COVID-19 & fatigue
Let’s run through the symptoms of post-COVID-19 fatigue, as well as how it can be managed
We all feel sleepy from time to time, especially after a few late nights or early mornings. But fatigue is much more than that. Fatigue is an overwhelming tiredness that isn’t helped by rest or sleep.
Fatigue is very common when you’re recovering from COVID-19 (coronavirus). For most people, it tends to fade after two or three weeks, however, for some, it can last months. It’s one of the main symptoms of Post-COVID Syndrome (Long COVID).
What are the symptoms of fatigue?
Symptoms of fatigue vary from person to person, but tend to include:
• Difficulty doing simple tasks (such as getting dressed or showering)
• Difficulty sleeping
• Difficulty remembering things
• Difficulty speaking or making decisions
• Feeling like you have no energy or strength
• Feeling breathless after light activity
• Feeling dizzy or light-headed
• Feeling more emotional than usual
• A lack of concentration
• A loss of sex drive
What causes post-COVID-19 fatigue?
There are lots of reasons you might feel fatigue when you’re recovering from coronavirus. It could be an ongoing reaction to the virus (even though the infection has got better), or it could be an effect of having been seriously ill.
For some people, fatigue can be made worse by low levels of physical activity, a disturbed daily routine, a poor sleeping pattern, or low mood, anxiety, and stress.
Tips on managing fatigue
There are a whole range of things you can do to help manage fatigue. You could:
Take it easy
Rather than cramming lots of chores and activities into one day, try to spread things out over the course of the week. This might help to avoid any ‘boom and bust’ behaviour – where you’re very active on a ‘good day’ and then feel exhausted the next.
Exercise is probably the last thing on your mind right now, but regular movement can actually make you feel less tired in the long run. Just remember to take your time and set small goals – a mix of being active and getting plenty of rest is best.
Eating a healthy, balanced diet is always important, but especially when you’re experiencing fatigue. As well as staying hydrated, hitting your five a day can help to keep your energy levels up. More on that here!
Fatigue or no fatigue, most of us should be aiming to clock between seven and nine hours of sleep each and every night. Fatigue can feel much worse if your sleeping pattern is disrupted, so it’s a great idea to scrub up on how to get a good night’s kip.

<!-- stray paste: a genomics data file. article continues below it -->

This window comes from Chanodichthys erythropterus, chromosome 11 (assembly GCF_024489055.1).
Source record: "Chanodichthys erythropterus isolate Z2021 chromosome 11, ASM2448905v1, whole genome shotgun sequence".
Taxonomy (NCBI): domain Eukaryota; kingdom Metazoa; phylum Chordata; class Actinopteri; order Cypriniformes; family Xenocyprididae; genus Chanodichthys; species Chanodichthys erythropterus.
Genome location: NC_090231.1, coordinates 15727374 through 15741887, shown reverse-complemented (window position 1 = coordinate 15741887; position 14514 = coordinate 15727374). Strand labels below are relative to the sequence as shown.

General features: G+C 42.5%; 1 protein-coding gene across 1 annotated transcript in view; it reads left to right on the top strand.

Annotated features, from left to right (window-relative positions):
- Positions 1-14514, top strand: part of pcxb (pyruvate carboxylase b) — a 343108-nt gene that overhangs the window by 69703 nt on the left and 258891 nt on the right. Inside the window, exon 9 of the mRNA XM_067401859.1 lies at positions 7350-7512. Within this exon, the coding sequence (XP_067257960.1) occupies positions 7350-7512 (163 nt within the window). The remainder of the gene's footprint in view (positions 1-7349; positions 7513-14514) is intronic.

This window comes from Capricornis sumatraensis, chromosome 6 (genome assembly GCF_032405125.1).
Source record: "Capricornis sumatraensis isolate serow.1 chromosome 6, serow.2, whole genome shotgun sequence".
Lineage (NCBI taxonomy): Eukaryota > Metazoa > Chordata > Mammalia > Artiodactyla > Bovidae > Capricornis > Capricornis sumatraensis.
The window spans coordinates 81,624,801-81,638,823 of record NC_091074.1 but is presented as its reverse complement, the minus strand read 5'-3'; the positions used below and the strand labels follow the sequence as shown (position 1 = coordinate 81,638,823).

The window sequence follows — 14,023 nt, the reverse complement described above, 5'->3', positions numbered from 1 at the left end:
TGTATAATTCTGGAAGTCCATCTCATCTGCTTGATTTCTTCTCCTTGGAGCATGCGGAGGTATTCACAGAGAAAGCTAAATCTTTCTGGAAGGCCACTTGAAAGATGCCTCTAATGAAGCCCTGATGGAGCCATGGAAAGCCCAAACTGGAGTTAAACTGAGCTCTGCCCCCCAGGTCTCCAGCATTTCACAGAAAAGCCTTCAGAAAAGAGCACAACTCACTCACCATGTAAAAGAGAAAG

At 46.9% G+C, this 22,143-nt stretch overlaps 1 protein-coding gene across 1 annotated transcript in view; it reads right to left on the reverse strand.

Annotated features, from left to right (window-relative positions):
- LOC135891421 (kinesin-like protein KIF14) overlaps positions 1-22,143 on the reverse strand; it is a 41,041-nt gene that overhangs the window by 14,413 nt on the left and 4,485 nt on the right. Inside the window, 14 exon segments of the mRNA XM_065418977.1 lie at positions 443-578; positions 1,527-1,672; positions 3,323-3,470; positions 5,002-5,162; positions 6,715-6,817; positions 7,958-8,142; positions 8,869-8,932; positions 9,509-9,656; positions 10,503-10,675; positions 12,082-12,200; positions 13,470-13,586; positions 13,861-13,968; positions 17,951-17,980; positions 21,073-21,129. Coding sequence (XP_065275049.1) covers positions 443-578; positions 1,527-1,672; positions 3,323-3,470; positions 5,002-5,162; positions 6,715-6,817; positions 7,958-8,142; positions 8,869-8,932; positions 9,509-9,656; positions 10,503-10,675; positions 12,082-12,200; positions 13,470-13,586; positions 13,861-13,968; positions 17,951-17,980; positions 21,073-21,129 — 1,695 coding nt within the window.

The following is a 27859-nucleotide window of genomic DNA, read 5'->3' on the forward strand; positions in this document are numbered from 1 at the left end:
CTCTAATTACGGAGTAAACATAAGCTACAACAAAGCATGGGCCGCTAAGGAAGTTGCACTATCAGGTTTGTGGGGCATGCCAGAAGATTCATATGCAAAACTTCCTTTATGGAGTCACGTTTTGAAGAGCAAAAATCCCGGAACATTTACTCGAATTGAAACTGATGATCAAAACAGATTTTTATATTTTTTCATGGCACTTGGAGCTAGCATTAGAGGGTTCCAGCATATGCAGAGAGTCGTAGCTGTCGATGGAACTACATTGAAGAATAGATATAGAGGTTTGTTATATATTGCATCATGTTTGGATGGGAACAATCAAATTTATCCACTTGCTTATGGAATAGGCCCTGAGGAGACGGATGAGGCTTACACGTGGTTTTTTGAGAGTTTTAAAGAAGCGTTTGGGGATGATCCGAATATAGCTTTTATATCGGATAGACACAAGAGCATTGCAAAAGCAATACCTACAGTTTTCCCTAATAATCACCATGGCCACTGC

If you’re worried about your sleep, we’d recommend speaking to your GP.
Make smart swaps
If your fatigue is making it difficult to complete simple tasks, try to think of areas where you could save a bit of energy.
For example, if you find that showering is too tiring, you could have a wash sitting by the sink. If heading to the supermarket (once your quarantine period is over) seems like mission impossible, try ordering your groceries online or asking a loved one to lend a helping hand.
Stress uses up a lot of energy, so trying relaxing activities could be a real game-changer. Whether you read, doodle or take a bath, finding time to unwind can help ease fatigue and encourage a better night’s sleep. Want to take it one step further? Check out our 101 on all-things-mindfulness.
If your fatigue is making it difficult to work effectively, you could talk to your employer about making some small changes. You could ask to have a parking spot near to where you work, ask to work from home sometimes, or ask to change your working hours.
You could also talk to your family and friends about the impact your fatigue is having. They may not understand how debilitating it is, but if you reach out, they may be willing to offer support.
When should I talk to my GP?
Although there are plenty of ways to help manage your fatigue, don’t be afraid to reach out for professional help. You should talk to your GP if:
• Your fatigue is getting worse rather than better
• After three months your fatigue hasn’t changed
• You’re worried
• You have other new symptoms
Information correct at time of publication (12.01am 14/01/2021)